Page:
Tens of millions of revellers in India smeared each other in bright blue hues to mark the Hindu festival of colours, following muted festivities over the past two years due to the coronavirus pandemic.
Holi is one of the main Hindu festivals and is celebrated with much fanfare across the country to welcome spring and celebrate the eternal love of the mythical deity Krishna and his consort Radha.
Hindus also performed religious rituals and made bonfires, a significant event the night before Holi, to signify the triumph of good over evil.
The festivities had been largely marred by the pandemic in the last two years as restrictions to stop the spread of the virus were in place across the country.
India has recorded more than 43 million confirmed cases and more than 513,000 deaths since January 2020.
Most restrictions have been lifted in recent weeks after a dip in the numbers of new infections, with authorities recording slightly more than 2,500 cases and 149 deaths in the past 24 hours.
After a lull lasting two years, markets were decked out again with various hues, water pumps were selling fast and sweet shops were abuzz with customers.
In cities and towns, lavish feasts were organised and sweets distributed to celebrate the festival.
Many housing societies and residential complexes organised cultural programmes.
“We couldn’t celebrate any festival with family and friends in the last two years but this year, it feels like the old days are back,” Ritam Sarkar, 29, a resident of the New Delhi suburb of Noida, told The National. “It feels very good.”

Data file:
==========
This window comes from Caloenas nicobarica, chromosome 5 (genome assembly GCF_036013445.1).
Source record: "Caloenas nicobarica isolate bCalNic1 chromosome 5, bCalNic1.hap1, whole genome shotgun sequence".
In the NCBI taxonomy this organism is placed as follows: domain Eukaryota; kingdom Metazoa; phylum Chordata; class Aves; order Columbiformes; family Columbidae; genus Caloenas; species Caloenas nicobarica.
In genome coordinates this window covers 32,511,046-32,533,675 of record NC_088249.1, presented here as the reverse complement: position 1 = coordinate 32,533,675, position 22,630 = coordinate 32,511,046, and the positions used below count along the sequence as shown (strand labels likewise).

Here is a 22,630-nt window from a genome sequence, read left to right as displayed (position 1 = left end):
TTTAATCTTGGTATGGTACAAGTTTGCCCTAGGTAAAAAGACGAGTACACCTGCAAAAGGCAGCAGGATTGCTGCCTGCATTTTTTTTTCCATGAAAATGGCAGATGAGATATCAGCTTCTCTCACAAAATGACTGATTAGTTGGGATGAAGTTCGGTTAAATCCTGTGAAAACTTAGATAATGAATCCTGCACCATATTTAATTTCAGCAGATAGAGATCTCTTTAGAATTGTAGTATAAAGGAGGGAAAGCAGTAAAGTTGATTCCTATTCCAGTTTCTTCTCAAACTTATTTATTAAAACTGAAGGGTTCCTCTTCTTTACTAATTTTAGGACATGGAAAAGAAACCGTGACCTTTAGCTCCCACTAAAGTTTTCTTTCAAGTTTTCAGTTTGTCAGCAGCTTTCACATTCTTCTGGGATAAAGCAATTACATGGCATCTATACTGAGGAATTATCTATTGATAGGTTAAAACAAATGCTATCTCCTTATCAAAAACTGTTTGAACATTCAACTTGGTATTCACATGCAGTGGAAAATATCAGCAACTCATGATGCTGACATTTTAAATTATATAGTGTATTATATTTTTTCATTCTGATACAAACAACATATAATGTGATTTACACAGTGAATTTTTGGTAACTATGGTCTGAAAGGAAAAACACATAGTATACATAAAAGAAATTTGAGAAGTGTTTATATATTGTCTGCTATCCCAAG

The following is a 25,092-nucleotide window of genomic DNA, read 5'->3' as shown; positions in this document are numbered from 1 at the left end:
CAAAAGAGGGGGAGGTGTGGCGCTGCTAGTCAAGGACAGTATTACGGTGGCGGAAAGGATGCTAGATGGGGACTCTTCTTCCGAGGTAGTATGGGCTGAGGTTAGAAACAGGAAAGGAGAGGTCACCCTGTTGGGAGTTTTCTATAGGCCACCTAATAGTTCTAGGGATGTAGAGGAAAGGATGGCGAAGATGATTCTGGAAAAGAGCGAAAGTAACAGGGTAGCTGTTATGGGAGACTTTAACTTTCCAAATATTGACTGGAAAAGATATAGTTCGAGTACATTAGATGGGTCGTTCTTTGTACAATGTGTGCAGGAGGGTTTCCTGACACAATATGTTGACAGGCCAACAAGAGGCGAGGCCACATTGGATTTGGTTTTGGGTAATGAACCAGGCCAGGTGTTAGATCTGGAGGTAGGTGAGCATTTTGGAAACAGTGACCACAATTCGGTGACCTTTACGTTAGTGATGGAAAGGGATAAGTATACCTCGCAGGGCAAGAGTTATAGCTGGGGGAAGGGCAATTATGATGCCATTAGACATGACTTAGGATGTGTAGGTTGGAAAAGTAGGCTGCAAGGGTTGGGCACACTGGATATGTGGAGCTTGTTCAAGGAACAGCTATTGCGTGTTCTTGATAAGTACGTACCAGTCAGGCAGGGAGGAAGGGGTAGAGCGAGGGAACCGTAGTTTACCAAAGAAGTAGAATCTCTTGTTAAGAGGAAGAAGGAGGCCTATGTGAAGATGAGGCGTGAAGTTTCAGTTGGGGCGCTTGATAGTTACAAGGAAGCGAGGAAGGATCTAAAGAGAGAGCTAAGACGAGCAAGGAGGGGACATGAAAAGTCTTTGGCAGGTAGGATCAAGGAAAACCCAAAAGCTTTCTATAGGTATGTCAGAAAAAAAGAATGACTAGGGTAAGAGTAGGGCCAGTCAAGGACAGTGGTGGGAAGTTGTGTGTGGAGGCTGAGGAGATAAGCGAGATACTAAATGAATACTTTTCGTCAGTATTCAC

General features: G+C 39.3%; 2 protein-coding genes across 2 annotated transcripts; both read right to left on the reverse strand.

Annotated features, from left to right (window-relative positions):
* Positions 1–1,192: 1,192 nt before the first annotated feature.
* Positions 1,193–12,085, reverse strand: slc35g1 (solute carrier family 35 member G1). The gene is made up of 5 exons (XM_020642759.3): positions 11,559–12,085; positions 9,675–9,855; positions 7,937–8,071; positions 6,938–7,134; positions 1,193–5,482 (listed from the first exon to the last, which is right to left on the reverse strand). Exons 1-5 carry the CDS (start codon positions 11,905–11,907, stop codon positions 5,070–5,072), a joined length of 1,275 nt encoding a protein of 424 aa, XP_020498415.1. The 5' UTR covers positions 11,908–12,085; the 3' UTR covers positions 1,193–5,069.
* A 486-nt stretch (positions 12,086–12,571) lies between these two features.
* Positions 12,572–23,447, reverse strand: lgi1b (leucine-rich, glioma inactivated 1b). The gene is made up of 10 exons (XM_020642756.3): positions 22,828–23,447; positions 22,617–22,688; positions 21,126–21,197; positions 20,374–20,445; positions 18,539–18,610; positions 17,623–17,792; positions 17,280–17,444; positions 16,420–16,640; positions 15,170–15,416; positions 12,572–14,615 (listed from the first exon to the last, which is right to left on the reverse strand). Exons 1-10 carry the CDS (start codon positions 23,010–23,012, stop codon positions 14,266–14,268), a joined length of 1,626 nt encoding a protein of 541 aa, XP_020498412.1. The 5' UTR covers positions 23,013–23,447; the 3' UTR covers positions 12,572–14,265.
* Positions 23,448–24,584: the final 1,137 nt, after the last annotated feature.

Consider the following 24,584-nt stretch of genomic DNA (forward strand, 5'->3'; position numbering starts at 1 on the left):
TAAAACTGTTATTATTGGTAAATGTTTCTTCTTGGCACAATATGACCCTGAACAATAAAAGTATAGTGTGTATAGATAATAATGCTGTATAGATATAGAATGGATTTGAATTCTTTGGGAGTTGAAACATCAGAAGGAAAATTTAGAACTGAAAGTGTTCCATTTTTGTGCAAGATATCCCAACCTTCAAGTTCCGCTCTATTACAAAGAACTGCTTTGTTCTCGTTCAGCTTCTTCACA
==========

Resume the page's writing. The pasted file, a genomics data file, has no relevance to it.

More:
In the Hindu holy cities of Vrindavan and neighbouring Mathura in the northern state of Uttar Pradesh, believed to be the birthplace of Krishna, hundreds of thousands of devotees gathered outside temples where they played Holi with colours and flower petals.
The festival, although celebrated for two days across the country, started a month ago in Vrindavan, where women played Lathmar Holi, loosely translated to “beating with sticks”, as they chased men with sticks — a recreation of Krishna and Radha’s frolics.
Many widows, who are abandoned by their families, also broke Hindu social norms by smearing bright colours on each other. They are traditionally expected to stay indoors as their presence is considered to bring about bad luck.
In Kerala, people celebrated the festival in a traditional manner by splashing water mixed with turmeric powder.
In northern Punjab state, members of a warrior Sikh set called Nihangs observed Hola Mohalla a day before Holi and exhibited their combat skills.